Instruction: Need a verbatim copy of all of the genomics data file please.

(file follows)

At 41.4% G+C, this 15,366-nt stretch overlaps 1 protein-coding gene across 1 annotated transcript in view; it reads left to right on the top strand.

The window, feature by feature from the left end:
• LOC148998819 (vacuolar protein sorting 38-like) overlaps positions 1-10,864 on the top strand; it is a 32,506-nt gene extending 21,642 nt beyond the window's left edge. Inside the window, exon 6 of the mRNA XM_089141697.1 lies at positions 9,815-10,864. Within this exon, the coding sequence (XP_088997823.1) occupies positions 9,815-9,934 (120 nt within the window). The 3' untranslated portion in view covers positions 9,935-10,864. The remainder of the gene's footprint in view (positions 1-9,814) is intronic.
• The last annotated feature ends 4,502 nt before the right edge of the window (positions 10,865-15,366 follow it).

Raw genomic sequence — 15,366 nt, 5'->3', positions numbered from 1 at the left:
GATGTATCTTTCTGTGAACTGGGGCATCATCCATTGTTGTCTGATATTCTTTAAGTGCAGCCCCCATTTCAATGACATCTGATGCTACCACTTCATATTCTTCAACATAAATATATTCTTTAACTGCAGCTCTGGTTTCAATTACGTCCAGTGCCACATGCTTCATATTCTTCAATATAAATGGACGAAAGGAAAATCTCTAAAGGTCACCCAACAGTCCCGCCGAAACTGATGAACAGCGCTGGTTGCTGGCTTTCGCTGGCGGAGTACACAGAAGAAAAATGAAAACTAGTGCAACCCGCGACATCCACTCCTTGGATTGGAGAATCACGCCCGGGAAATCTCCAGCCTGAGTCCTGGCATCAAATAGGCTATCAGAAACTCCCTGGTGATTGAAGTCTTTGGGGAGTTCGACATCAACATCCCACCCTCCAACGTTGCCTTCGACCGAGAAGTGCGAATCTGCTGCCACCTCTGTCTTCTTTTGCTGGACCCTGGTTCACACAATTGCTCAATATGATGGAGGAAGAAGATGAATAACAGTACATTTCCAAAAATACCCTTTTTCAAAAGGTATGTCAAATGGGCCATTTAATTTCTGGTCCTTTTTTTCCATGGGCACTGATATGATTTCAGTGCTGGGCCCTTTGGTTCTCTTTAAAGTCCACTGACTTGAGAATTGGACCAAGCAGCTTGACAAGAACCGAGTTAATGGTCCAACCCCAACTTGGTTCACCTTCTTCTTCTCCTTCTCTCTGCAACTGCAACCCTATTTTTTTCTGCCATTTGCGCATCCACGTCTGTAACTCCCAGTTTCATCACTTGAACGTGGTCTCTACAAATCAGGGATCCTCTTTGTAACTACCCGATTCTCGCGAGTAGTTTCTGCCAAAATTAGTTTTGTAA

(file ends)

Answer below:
At 41.4% G+C, this 15,366-nt stretch overlaps 1 protein-coding gene across 1 annotated transcript in view; it reads left to right on the top strand.

The window, feature by feature from the left end:
• LOC148998819 (vacuolar protein sorting 38-like) overlaps positions 1-10,864 on the top strand; it is a 32,506-nt gene extending 21,642 nt beyond the window's left edge. Inside the window, exon 6 of the mRNA XM_089141697.1 lies at positions 9,815-10,864. Within this exon, the coding sequence (XP_088997823.1) occupies positions 9,815-9,934 (120 nt within the window). The 3' untranslated portion in view covers positions 9,935-10,864. The remainder of the gene's footprint in view (positions 1-9,814) is intronic.
• The last annotated feature ends 4,502 nt before the right edge of the window (positions 10,865-15,366 follow it).

Raw genomic sequence — 15,366 nt, 5'->3', positions numbered from 1 at the left:
GATGTATCTTTCTGTGAACTGGGGCATCATCCATTGTTGTCTGATATTCTTTAAGTGCAGCCCCCATTTCAATGACATCTGATGCTACCACTTCATATTCTTCAACATAAATATATTCTTTAACTGCAGCTCTGGTTTCAATTACGTCCAGTGCCACATGCTTCATATTCTTCAATATAAATGGACGAAAGGAAAATCTCTAAAGGTCACCCAACAGTCCCGCCGAAACTGATGAACAGCGCTGGTTGCTGGCTTTCGCTGGCGGAGTACACAGAAGAAAAATGAAAACTAGTGCAACCCGCGACATCCACTCCTTGGATTGGAGAATCACGCCCGGGAAATCTCCAGCCTGAGTCCTGGCATCAAATAGGCTATCAGAAACTCCCTGGTGATTGAAGTCTTTGGGGAGTTCGACATCAACATCCCACCCTCCAACGTTGCCTTCGACCGAGAAGTGCGAATCTGCTGCCACCTCTGTCTTCTTTTGCTGGACCCTGGTTCACACAATTGCTCAATATGATGGAGGAAGAAGATGAATAACAGTACATTTCCAAAAATACCCTTTTTCAAAAGGTATGTCAAATGGGCCATTTAATTTCTGGTCCTTTTTTTCCATGGGCACTGATATGATTTCAGTGCTGGGCCCTTTGGTTCTCTTTAAAGTCCACTGACTTGAGAATTGGACCAAGCAGCTTGACAAGAACCGAGTTAATGGTCCAACCCCAACTTGGTTCACCTTCTTCTTCTCCTTCTCTCTGCAACTGCAACCCTATTTTTTTCTGCCATTTGCGCATCCACGTCTGTAACTCCCAGTTTCATCACTTGAACGTGGTCTCTACAAATCAGGGATCCTCTTTGTAACTACCCGATTCTCGCGAGTAGTTTCTGCCAAAATTAGTTTTGTAA